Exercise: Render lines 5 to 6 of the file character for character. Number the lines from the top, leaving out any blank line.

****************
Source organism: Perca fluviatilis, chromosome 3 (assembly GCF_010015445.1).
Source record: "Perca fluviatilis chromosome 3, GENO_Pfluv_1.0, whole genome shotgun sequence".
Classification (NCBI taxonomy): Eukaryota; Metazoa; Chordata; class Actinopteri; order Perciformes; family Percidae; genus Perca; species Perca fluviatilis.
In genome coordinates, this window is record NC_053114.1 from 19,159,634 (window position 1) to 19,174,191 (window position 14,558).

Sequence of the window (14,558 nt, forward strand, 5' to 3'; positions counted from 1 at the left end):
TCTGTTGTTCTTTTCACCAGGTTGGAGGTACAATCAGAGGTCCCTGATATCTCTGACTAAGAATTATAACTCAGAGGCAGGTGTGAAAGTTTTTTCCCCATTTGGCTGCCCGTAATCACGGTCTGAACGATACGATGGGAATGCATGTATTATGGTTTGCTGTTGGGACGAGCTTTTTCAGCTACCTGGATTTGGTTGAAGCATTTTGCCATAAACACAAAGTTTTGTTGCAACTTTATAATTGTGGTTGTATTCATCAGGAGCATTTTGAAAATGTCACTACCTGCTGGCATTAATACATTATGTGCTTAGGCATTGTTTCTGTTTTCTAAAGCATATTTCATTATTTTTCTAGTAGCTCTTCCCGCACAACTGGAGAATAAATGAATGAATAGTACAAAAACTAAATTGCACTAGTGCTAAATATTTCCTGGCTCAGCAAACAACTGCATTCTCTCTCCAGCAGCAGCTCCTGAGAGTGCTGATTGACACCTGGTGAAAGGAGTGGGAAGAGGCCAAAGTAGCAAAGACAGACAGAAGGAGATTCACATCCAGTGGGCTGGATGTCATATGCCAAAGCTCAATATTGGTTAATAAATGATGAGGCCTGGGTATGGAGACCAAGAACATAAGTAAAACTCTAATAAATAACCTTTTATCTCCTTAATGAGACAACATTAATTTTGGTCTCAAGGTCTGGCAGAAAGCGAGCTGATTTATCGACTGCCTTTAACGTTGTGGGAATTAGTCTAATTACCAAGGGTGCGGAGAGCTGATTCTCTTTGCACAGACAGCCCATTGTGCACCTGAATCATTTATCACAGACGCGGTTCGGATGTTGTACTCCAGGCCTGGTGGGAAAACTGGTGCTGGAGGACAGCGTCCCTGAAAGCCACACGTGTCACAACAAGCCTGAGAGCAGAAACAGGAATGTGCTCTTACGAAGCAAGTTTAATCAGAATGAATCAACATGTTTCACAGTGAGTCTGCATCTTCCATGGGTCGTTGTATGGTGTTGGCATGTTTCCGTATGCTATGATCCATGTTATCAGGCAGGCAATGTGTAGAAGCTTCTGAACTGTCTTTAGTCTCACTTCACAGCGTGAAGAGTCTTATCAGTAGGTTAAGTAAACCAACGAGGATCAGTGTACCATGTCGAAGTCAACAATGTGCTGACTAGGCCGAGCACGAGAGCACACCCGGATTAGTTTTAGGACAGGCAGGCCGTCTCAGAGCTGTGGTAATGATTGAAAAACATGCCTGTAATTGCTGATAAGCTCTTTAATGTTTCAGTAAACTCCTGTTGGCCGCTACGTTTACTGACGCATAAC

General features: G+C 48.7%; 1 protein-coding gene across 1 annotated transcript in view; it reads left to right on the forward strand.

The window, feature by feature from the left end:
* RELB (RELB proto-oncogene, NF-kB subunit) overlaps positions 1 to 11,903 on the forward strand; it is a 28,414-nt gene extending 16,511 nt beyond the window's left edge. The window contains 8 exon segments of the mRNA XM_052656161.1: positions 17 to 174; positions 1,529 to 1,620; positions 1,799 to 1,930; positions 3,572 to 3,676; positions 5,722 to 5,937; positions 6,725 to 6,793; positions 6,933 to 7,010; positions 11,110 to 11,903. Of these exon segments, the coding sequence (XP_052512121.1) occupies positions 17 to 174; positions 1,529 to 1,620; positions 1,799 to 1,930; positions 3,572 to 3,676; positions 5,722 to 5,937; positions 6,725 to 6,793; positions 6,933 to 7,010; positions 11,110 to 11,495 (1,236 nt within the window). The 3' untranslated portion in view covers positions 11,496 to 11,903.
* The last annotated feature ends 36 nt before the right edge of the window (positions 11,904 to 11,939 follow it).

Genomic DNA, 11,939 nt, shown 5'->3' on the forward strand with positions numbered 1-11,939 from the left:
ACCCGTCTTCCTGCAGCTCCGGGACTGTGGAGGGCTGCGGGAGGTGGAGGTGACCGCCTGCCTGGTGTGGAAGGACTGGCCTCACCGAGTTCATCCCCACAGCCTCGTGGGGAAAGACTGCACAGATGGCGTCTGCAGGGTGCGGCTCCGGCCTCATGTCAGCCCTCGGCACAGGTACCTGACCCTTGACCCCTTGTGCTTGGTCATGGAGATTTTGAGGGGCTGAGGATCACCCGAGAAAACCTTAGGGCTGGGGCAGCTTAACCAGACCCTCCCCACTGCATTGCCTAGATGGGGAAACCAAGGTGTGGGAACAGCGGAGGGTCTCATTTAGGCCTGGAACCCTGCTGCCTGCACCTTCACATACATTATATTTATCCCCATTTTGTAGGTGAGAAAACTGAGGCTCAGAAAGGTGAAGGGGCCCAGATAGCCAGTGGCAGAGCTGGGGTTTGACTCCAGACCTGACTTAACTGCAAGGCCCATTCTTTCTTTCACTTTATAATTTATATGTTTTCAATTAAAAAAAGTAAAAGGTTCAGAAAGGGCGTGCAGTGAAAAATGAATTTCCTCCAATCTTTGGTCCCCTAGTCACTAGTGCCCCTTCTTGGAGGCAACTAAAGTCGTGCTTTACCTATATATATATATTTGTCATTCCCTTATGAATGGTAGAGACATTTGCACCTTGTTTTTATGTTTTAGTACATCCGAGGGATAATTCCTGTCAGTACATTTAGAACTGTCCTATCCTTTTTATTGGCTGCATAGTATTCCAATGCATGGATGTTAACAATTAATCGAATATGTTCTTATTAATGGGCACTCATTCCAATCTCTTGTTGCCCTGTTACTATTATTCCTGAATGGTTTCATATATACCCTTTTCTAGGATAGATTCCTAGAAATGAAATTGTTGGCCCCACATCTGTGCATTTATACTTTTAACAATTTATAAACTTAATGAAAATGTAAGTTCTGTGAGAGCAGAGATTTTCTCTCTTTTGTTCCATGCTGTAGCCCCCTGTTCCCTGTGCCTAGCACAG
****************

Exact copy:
Sequence of the window (14,558 nt, forward strand, 5' to 3'; positions counted from 1 at the left end):
TCTGTTGTTCTTTTCACCAGGTTGGAGGTACAATCAGAGGTCCCTGATATCTCTGACTAAGAATTATAACTCAGAGGCAGGTGTGAAAGTTTTTTCCCCATTTGGCTGCCCGTAATCACGGTCTGAACGATACGATGGGAATGCATGTATTATGGTTTGCTGTTGGGACGAGCTTTTTCAGCTACCTGGATTTGGTTGAAGCATTTTGCCATAAACACAAAGTTTTGTTGCAACTTTATAATTGTGGTTGTATTCATCAGGAGCATTTTGAAAATGTCACTACCTGCTGGCATTAATACATTATGTGCTTAGGCATTGTTTCTGTTTTCTAAAGCATATTTCATTATTTTTCTAGTAGCTCTTCCCGCACAACTGGAGAATAAATGAATGAATAGTACAAAAACTAAATTGCACTAGTGCTAAATATTTCCTGGCTCAGCAAACAACTGCATTCTCTCTCCAGCAGCAGCTCCTGAGAGTGCTGATTGACACCTGGTGAAAGGAGTGGGAAGAGGCCAAAGTAGCAAAGACAGACAGAAGGAGATTCACATCCAGTGGGCTGGATGTCATATGCCAAAGCTCAATATTGGTTAATAAATGATGAGGCCTGGGTATGGAGACCAAGAACATAAGTAAAACTCTAATAAATAACCTTTTATCTCCTTAATGAGACAACATTAATTTTGGTCTCAAGGTCTGGCAGAAAGCGAGCTGATTTATCGACTGCCTTTAACGTTGTGGGAATTAGTCTAATTACCAAGGGTGCGGAGAGCTGATTCTCTTTGCACAGACAGCCCATTGTGCACCTGAATCATTTATCACAGACGCGGTTCGGATGTTGTACTCCAGGCCTGGTGGGAAAACTGGTGCTGGAGGACAGCGTCCCTGAAAGCCACACGTGTCACAACAAGCCTGAGAGCAGAAACAGGAATGTGCTCTTACGAAGCAAGTTTAATCAGAATGAATCAACATGTTTCACAGTGAGTCTGCATCTTCCATGGGTCGTTGTATGGTGTTGGCATGTTTCCGTATGCTATGATCCATGTTATCAGGCAGGCAATGTGTAGAAGCTTCTGAACTGTCTTTAGTCTCACTTCACAGCGTGAAGAGTCTTATCAGTAGGTTAAGTAAACCAACGAGGATCAGTGTACCATGTCGAAGTCAACAATGTGCTGACTAGGCCGAGCACGAGAGCACACCCGGATTAGTTTTAGGACAGGCAGGCCGTCTCAGAGCTGTGGTAATGATTGAAAAACATGCCTGTAATTGCTGATAAGCTCTTTAATGTTTCAGTAAACTCCTGTTGGCCGCTACGTTTACTGACGCATAAC